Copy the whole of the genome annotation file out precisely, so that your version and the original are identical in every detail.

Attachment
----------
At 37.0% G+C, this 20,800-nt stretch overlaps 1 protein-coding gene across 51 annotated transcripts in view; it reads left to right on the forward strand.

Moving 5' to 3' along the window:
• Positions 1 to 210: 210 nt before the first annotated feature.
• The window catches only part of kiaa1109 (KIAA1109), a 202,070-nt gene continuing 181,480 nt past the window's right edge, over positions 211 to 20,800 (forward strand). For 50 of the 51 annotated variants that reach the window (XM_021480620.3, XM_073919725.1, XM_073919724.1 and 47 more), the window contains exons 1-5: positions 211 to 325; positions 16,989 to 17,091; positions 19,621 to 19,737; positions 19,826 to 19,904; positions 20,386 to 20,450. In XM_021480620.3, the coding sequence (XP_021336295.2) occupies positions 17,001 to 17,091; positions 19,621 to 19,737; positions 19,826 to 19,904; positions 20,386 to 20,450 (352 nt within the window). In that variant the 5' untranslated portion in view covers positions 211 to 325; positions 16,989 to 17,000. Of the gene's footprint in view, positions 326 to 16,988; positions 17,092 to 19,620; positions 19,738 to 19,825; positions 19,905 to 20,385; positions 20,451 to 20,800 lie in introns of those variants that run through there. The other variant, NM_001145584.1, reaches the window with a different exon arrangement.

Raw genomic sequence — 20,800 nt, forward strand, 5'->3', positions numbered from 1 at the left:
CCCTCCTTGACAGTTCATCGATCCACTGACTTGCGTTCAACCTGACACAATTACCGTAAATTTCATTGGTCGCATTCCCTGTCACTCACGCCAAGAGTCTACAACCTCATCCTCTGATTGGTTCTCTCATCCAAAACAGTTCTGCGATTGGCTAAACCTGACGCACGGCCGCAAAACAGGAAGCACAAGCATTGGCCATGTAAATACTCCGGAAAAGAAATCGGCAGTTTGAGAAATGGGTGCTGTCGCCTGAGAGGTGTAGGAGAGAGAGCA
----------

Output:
At 37.0% G+C, this 20,800-nt stretch overlaps 1 protein-coding gene across 51 annotated transcripts in view; it reads left to right on the forward strand.

Moving 5' to 3' along the window:
• Positions 1 to 210: 210 nt before the first annotated feature.
• The window catches only part of kiaa1109 (KIAA1109), a 202,070-nt gene continuing 181,480 nt past the window's right edge, over positions 211 to 20,800 (forward strand). For 50 of the 51 annotated variants that reach the window (XM_021480620.3, XM_073919725.1, XM_073919724.1 and 47 more), the window contains exons 1-5: positions 211 to 325; positions 16,989 to 17,091; positions 19,621 to 19,737; positions 19,826 to 19,904; positions 20,386 to 20,450. In XM_021480620.3, the coding sequence (XP_021336295.2) occupies positions 17,001 to 17,091; positions 19,621 to 19,737; positions 19,826 to 19,904; positions 20,386 to 20,450 (352 nt within the window). In that variant the 5' untranslated portion in view covers positions 211 to 325; positions 16,989 to 17,000. Of the gene's footprint in view, positions 326 to 16,988; positions 17,092 to 19,620; positions 19,738 to 19,825; positions 19,905 to 20,385; positions 20,451 to 20,800 lie in introns of those variants that run through there. The other variant, NM_001145584.1, reaches the window with a different exon arrangement.

Raw genomic sequence — 20,800 nt, forward strand, 5'->3', positions numbered from 1 at the left:
CCCTCCTTGACAGTTCATCGATCCACTGACTTGCGTTCAACCTGACACAATTACCGTAAATTTCATTGGTCGCATTCCCTGTCACTCACGCCAAGAGTCTACAACCTCATCCTCTGATTGGTTCTCTCATCCAAAACAGTTCTGCGATTGGCTAAACCTGACGCACGGCCGCAAAACAGGAAGCACAAGCATTGGCCATGTAAATACTCCGGAAAAGAAATCGGCAGTTTGAGAAATGGGTGCTGTCGCCTGAGAGGTGTAGGAGAGAGAGCA